Victorian bushfire crisis: UWS trauma expert comments on the human impact

Date: 08/02/2009

The University of Western Sydney can offer expert comment from internationally-recognised mental health and disaster expert, Professor Beverley Raphael, about the shock and grief being felt by the communities of Victoria in the face of the state's tragic bushfire emergency.

Professor Raphael, from the UWS School of Medicine, heads a specialist research unit which tackles the mental health issues associated with disasters, terrorism and other adversity.

She is the former Director of the New South Wales Centre for Mental Health, and is a leader in the field, having been involved in the coordination of the mental health response to mass disasters like the Ash Wednesday bushfires, Granville Rail Disaster, the Newcastle earthquake, the Bali bombings, the South East Asian Tsunami and recently provided education and training in China following the Sichuan Earthquake.

Professor Raphael says the thoughts of the nation will be with the affected communities as they come to terms with the loss and destruction, and prepare themselves for the uncertainty and possible further loss as the disaster continues to unfold over the coming hours and days.

"The psychological impact from this bushfire emergency is enormous - it's a time of shock, disbelief and immense grief as people begin to comprehend what's happened and the size and scale of the tragedy. Our thoughts and sympathies go out to all those who have lost loved ones at this very sad time and all those that have been affected in many other ways," says Professor Raphael.

"Bushfires bring devastation on a grand scale - loss of life, loss of homes, loss of personal possessions and loss of whole communities; all the things that are most meaningful in people's lives. In addition, these losses and traumatic experiences have occurred on top of the severe impact of the recent heatwaves as well as drought and other financial stresses.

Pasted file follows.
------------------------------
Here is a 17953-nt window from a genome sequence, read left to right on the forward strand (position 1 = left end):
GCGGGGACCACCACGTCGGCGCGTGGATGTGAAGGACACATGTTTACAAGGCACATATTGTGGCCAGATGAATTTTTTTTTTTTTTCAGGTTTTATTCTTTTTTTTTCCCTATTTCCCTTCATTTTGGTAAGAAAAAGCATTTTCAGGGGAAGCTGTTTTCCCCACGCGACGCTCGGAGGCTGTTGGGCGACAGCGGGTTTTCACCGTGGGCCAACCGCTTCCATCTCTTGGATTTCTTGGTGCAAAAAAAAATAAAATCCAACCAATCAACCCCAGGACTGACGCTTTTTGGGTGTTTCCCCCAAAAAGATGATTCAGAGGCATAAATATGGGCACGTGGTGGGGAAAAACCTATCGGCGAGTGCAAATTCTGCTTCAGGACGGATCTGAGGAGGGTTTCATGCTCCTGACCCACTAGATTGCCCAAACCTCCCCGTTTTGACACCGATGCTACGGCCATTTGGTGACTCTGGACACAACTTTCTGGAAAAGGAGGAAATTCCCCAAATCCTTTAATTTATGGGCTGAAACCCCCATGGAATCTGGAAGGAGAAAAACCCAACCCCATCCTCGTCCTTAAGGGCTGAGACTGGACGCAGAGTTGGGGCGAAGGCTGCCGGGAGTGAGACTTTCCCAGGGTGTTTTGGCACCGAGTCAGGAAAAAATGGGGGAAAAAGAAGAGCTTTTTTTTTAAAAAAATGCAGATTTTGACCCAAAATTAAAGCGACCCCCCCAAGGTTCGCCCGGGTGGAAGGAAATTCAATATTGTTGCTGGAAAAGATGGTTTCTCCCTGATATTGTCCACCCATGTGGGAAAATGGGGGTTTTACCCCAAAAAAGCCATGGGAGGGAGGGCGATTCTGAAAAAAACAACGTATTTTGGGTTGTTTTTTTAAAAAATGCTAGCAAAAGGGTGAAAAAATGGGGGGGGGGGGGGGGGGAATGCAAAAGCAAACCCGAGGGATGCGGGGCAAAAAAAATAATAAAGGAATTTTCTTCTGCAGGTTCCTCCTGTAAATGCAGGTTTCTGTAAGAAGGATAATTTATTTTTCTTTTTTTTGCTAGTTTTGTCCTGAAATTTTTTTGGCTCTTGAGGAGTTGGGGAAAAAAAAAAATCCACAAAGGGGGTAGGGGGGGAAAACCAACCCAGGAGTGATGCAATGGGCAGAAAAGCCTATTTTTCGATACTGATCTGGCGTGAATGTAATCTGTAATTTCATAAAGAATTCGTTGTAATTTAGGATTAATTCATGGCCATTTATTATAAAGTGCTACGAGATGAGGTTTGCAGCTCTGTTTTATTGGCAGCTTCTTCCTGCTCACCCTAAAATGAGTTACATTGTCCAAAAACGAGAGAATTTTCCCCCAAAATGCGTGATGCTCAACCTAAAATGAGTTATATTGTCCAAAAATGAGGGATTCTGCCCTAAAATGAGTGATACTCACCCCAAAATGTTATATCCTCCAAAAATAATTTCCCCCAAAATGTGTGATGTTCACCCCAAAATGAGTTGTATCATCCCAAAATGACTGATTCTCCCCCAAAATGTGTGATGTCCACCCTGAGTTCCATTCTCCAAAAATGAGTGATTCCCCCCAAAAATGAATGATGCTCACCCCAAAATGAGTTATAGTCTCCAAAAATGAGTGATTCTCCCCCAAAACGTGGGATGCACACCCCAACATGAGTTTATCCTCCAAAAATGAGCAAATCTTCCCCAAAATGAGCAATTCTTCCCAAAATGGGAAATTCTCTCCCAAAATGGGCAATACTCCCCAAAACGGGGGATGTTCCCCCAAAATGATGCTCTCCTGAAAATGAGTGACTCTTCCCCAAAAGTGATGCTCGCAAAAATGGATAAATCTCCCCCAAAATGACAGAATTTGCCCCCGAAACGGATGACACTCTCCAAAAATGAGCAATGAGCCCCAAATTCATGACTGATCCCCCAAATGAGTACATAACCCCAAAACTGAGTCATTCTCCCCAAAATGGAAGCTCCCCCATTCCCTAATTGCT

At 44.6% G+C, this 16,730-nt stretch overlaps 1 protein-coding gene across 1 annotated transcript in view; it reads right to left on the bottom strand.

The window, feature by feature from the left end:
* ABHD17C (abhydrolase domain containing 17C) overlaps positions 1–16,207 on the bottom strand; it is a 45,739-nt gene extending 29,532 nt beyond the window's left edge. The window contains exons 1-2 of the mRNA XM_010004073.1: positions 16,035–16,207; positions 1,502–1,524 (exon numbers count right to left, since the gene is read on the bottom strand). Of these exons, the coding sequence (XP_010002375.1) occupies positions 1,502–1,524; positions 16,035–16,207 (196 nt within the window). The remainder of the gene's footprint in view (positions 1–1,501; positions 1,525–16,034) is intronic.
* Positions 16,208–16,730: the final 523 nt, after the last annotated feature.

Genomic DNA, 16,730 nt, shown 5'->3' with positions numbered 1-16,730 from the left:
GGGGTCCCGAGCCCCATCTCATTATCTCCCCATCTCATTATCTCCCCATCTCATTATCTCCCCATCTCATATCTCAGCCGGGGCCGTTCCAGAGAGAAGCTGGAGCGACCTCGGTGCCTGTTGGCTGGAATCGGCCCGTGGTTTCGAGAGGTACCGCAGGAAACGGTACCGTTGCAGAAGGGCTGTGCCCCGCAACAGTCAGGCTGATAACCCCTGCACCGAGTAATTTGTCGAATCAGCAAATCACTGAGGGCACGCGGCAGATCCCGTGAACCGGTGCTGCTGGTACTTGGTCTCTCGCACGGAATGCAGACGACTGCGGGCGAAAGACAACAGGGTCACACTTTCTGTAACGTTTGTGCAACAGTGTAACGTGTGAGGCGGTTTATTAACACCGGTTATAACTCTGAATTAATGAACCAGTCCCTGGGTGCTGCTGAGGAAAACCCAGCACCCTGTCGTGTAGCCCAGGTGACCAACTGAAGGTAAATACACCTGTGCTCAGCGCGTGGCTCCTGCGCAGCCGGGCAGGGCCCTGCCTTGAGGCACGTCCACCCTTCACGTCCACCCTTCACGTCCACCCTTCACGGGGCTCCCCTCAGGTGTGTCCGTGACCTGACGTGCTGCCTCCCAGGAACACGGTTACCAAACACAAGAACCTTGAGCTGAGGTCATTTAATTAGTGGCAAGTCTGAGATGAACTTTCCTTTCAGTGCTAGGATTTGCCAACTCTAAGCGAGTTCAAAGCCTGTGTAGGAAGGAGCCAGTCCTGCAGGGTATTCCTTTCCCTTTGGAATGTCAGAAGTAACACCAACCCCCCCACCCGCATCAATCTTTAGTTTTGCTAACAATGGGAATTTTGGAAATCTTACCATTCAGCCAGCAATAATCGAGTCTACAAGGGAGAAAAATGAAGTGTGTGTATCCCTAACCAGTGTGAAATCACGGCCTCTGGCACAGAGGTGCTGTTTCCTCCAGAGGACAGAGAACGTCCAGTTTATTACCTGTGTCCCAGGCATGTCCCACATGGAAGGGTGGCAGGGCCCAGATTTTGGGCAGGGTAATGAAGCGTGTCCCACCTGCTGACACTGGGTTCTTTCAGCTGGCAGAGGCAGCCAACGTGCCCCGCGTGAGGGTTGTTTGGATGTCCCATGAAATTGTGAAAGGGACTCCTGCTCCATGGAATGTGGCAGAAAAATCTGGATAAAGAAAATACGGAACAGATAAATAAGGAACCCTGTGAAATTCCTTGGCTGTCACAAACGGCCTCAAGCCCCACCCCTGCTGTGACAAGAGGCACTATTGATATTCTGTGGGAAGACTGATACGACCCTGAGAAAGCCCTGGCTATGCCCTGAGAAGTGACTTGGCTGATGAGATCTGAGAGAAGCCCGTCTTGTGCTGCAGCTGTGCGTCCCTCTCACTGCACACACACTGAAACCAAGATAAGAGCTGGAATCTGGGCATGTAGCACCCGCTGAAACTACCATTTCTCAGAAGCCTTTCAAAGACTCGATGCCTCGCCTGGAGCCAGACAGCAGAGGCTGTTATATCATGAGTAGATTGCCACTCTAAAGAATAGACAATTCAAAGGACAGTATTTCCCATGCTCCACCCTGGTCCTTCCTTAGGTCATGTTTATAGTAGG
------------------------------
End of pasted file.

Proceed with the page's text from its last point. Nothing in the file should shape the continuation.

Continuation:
"We also need to think about the heartbreak of the firefighters, emergency services personnel and volunteers who are fighting so hard to protect lives and property, and providing shelter and support to those affected by the fires. They will be feeling their own sense of grief and distress in the face of such a massive natural disaster.

"For many in the community, this will also stir up feelings from the Ash Wednesday devastation and trigger reminders on a personal level - often bringing back memories, sadness, anger and distress over past traumas and losses."

Professor Raphael says it is at times like these you need acts of 'ordinary kindness' - practical support to help people come to terms with the initial shock and emotional trauma, and provide comfort. Later, the counselling process can begin.

"In the immediate term, it's a time when leaders and communities reach out to each other, both at a local level and nationally as a coordinated response to oversee disaster relief and support," she says.

"While we know individuals and communities have great courage and resilience in the face of such crises, the outreach support and concern for others as well as the practical and emotional assistance make a huge difference to those dealing with such challenges."



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